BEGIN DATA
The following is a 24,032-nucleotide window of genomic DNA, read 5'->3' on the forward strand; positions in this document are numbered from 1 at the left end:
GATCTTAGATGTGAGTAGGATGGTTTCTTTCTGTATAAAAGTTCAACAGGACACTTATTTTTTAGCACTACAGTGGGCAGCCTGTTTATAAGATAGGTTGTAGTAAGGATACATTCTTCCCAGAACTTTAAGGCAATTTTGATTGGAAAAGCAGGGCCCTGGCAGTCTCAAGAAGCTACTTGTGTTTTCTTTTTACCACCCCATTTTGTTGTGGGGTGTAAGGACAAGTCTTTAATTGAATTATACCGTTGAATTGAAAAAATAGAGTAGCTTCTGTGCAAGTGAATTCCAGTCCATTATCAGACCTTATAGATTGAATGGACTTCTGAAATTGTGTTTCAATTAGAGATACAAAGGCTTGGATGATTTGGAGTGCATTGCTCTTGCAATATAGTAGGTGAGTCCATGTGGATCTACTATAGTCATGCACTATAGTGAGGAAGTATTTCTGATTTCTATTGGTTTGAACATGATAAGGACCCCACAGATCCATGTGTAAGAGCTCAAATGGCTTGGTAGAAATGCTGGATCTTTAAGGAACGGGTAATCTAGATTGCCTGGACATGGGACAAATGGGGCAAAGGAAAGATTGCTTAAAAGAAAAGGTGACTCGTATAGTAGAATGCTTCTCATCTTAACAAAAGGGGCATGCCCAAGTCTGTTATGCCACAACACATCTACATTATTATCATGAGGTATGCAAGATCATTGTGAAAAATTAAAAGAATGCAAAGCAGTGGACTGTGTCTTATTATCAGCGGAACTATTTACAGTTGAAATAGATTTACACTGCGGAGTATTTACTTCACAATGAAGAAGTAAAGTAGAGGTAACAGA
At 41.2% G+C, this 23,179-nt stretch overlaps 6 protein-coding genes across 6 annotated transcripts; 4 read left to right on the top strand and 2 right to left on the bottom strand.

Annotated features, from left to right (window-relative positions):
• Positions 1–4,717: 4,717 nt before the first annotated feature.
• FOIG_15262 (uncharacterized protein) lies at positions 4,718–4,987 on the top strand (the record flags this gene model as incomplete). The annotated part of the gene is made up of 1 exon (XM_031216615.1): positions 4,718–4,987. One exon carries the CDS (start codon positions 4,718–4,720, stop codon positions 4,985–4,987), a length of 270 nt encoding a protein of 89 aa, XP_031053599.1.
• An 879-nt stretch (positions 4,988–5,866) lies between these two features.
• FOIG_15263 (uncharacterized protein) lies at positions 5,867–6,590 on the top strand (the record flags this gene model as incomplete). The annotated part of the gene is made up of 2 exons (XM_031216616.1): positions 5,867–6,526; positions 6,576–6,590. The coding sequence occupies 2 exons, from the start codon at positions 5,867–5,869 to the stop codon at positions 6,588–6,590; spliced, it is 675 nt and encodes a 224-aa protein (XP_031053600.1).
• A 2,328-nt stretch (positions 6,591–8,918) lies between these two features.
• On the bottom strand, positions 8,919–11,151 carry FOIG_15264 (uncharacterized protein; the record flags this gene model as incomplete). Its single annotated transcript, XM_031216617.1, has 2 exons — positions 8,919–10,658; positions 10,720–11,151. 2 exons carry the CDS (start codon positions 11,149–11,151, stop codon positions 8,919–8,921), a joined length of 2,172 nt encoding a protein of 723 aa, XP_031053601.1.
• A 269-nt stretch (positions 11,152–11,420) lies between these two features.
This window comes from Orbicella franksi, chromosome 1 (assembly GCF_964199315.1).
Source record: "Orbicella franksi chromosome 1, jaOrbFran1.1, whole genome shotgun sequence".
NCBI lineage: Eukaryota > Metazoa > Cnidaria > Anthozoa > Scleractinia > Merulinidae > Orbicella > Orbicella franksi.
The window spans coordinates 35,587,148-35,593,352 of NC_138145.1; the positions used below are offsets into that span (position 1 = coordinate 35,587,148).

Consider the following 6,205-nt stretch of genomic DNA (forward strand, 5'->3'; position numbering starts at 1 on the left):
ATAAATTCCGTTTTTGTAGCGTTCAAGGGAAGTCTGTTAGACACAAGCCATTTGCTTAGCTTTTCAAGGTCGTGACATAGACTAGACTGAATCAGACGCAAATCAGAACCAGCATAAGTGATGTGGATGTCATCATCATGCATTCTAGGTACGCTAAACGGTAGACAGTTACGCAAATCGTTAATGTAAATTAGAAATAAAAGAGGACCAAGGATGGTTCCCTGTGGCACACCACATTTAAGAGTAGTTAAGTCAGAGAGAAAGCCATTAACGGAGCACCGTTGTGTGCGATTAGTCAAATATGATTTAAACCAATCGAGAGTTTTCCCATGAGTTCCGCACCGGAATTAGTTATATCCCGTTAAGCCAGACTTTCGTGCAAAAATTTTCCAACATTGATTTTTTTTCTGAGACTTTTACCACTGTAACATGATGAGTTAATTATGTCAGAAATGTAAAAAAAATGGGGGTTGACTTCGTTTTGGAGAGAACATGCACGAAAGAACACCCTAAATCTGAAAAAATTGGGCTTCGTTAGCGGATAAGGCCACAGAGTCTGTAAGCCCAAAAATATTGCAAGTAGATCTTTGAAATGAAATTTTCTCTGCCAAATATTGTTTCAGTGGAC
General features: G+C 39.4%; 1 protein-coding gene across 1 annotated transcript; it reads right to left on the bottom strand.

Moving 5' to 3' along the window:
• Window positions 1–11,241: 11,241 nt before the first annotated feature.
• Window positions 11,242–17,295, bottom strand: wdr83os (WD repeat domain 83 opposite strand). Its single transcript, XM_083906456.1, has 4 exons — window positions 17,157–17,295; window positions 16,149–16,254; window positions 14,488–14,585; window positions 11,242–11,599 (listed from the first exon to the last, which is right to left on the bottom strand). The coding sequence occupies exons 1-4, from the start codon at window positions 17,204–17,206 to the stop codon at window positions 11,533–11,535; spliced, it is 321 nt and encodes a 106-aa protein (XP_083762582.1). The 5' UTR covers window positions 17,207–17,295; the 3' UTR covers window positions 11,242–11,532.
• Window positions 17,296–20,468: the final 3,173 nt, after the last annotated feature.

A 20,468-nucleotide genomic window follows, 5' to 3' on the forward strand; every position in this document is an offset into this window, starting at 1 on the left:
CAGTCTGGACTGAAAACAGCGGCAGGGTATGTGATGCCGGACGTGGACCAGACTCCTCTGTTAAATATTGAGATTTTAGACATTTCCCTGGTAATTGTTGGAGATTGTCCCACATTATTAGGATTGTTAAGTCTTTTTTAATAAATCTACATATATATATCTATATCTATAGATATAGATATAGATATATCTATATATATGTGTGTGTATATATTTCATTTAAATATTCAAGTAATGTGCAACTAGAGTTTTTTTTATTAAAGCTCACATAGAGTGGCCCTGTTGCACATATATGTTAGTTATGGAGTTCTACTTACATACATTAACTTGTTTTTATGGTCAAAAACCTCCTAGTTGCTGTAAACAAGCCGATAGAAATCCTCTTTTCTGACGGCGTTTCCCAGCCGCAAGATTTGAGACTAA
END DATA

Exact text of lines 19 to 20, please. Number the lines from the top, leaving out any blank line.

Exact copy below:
Moving 5' to 3' along the window:
• Window positions 1–11,241: 11,241 nt before the first annotated feature.